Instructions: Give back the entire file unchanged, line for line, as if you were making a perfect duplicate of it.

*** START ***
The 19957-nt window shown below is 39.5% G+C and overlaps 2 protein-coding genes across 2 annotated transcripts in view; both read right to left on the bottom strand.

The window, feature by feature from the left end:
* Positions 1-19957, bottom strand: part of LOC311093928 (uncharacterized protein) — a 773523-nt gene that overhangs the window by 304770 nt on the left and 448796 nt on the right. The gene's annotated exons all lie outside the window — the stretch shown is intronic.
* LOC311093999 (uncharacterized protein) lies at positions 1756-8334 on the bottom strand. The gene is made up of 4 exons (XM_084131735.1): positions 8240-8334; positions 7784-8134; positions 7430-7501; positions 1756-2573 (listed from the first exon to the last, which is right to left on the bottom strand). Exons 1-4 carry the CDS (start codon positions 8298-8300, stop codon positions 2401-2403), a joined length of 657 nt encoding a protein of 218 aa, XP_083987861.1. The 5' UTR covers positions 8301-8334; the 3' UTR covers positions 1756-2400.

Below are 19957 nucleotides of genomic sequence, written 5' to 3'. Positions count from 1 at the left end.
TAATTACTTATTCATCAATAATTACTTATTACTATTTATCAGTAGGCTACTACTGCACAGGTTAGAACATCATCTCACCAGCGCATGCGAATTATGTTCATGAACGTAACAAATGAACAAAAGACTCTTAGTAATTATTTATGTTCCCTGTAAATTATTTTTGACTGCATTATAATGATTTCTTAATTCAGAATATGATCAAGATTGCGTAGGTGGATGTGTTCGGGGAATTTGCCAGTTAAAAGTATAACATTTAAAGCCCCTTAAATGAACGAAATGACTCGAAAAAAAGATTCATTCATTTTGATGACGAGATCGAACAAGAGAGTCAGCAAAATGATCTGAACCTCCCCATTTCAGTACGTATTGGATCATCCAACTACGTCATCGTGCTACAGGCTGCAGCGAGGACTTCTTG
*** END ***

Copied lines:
The 19957-nt window shown below is 39.5% G+C and overlaps 2 protein-coding genes across 2 annotated transcripts in view; both read right to left on the bottom strand.

The window, feature by feature from the left end:
* Positions 1-19957, bottom strand: part of LOC311093928 (uncharacterized protein) — a 773523-nt gene that overhangs the window by 304770 nt on the left and 448796 nt on the right. The gene's annotated exons all lie outside the window — the stretch shown is intronic.
* LOC311093999 (uncharacterized protein) lies at positions 1756-8334 on the bottom strand. The gene is made up of 4 exons (XM_084131735.1): positions 8240-8334; positions 7784-8134; positions 7430-7501; positions 1756-2573 (listed from the first exon to the last, which is right to left on the bottom strand). Exons 1-4 carry the CDS (start codon positions 8298-8300, stop codon positions 2401-2403), a joined length of 657 nt encoding a protein of 218 aa, XP_083987861.1. The 5' UTR covers positions 8301-8334; the 3' UTR covers positions 1756-2400.

Below are 19957 nucleotides of genomic sequence, written 5' to 3'. Positions count from 1 at the left end.
TAATTACTTATTCATCAATAATTACTTATTACTATTTATCAGTAGGCTACTACTGCACAGGTTAGAACATCATCTCACCAGCGCATGCGAATTATGTTCATGAACGTAACAAATGAACAAAAGACTCTTAGTAATTATTTATGTTCCCTGTAAATTATTTTTGACTGCATTATAATGATTTCTTAATTCAGAATATGATCAAGATTGCGTAGGTGGATGTGTTCGGGGAATTTGCCAGTTAAAAGTATAACATTTAAAGCCCCTTAAATGAACGAAATGACTCGAAAAAAAGATTCATTCATTTTGATGACGAGATCGAACAAGAGAGTCAGCAAAATGATCTGAACCTCCCCATTTCAGTACGTATTGGATCATCCAACTACGTCATCGTGCTACAGGCTGCAGCGAGGACTTCTTG